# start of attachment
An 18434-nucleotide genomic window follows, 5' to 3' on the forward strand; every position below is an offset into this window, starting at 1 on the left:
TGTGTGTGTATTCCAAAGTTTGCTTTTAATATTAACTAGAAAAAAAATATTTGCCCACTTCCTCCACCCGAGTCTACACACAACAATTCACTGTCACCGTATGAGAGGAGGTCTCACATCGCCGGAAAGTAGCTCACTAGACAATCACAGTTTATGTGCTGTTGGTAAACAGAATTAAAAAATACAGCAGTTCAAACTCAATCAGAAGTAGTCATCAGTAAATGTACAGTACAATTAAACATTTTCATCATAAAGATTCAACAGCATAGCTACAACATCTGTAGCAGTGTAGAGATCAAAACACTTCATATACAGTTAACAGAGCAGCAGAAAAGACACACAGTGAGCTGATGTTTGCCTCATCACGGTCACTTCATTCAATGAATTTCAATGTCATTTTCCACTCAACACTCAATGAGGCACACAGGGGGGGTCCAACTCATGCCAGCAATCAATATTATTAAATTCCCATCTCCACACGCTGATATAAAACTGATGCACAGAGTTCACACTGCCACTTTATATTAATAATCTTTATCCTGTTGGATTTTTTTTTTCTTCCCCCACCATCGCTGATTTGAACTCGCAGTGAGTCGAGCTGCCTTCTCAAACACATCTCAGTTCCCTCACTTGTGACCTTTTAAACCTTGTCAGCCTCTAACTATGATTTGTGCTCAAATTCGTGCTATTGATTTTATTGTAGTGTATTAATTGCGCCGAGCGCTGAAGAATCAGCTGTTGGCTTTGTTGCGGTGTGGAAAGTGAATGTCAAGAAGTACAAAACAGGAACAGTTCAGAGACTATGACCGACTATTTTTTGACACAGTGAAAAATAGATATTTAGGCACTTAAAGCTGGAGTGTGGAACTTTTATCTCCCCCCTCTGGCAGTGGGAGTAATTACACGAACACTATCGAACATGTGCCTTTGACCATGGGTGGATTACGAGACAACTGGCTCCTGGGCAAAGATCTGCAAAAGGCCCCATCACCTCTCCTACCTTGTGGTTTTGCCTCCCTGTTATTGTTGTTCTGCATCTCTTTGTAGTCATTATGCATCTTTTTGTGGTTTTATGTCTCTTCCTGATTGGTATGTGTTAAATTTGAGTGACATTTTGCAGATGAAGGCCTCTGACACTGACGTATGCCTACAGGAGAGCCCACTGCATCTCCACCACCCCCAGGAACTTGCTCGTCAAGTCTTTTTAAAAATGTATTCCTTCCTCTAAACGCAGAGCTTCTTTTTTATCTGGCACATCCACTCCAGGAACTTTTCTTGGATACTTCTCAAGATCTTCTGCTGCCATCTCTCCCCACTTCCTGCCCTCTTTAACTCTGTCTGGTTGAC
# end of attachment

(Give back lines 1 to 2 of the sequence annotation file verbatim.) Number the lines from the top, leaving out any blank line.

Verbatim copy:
An 18434-nucleotide genomic window follows, 5' to 3' on the forward strand; every position below is an offset into this window, starting at 1 on the left:
TGTGTGTGTATTCCAAAGTTTGCTTTTAATATTAACTAGAAAAAAAATATTTGCCCACTTCCTCCACCCGAGTCTACACACAACAATTCACTGTCACCGTATGAGAGGAGGTCTCACATCGCCGGAAAGTAGCTCACTAGACAATCACAGTTTATGTGCTGTTGGTAAACAGAATTAAAAAATACAGCAGTTCAAACTCAATCAGAAGTAGTCATCAGTAAATGTACAGTACAATTAAACATTTTCATCATAAAGATTCAACAGCATAGCTACAACATCTGTAGCAGTGTAGAGATCAAAACACTTCATATACAGTTAACAGAGCAGCAGAAAAGACACACAGTGAGCTGATGTTTGCCTCATCACGGTCACTTCATTCAATGAATTTCAATGTCATTTTCCACTCAACACTCAATGAGGCACACAGGGGGGGTCCAACTCATGCCAGCAATCAATATTATTAAATTCCCATCTCCACACGCTGATATAAAACTGATGCACAGAGTTCACACTGCCACTTTATATTAATAATCTTTATCCTGTTGGATTTTTTTTTTCTTCCCCCACCATCGCTGATTTGAACTCGCAGTGAGTCGAGCTGCCTTCTCAAACACATCTCAGTTCCCTCACTTGTGACCTTTTAAACCTTGTCAGCCTCTAACTATGATTTGTGCTCAAATTCGTGCTATTGATTTTATTGTAGTGTATTAATTGCGCCGAGCGCTGAAGAATCAGCTGTTGGCTTTGTTGCGGTGTGGAAAGTGAATGTCAAGAAGTACAAAACAGGAACAGTTCAGAGACTATGACCGACTATTTTTTGACACAGTGAAAAATAGATATTTAGGCACTTAAAGCTGGAGTGTGGAACTTTTATCTCCCCCCTCTGGCAGTGGGAGTAATTACACGAACACTATCGAACATGTGCCTTTGACCATGGGTGGATTACGAGACAACTGGCTCCTGGGCAAAGATCTGCAAAAGGCCCCATCACCTCTCCTACCTTGTGGTTTTGCCTCCCTGTTATTGTTGTTCTGCATCTCTTTGTAGTCATTATGCATCTTTTTGTGGTTTTATGTCTCTTCCTGATTGGTATGTGTTAAATTTGAGTGACATTTTGCAGATGAAGGCCTCTGACACTGACGTATGCCTACAGGAGAGCCCACTGCATCTCCACCACCCCCAGGAACTTGCTCGTCAAGTCTTTTTAAAAATGTATTCCTTCCTCTAAACGCAGAGCTTCTTTTTTATCTGGCACATCCACTCCAGGAACTTTTCTTGGATACTTCTCAAGATCTTCTGCTGCCATCTCTCCCCACTTCCTGCCCTCTTTAACTCTGTCTGGTTGAC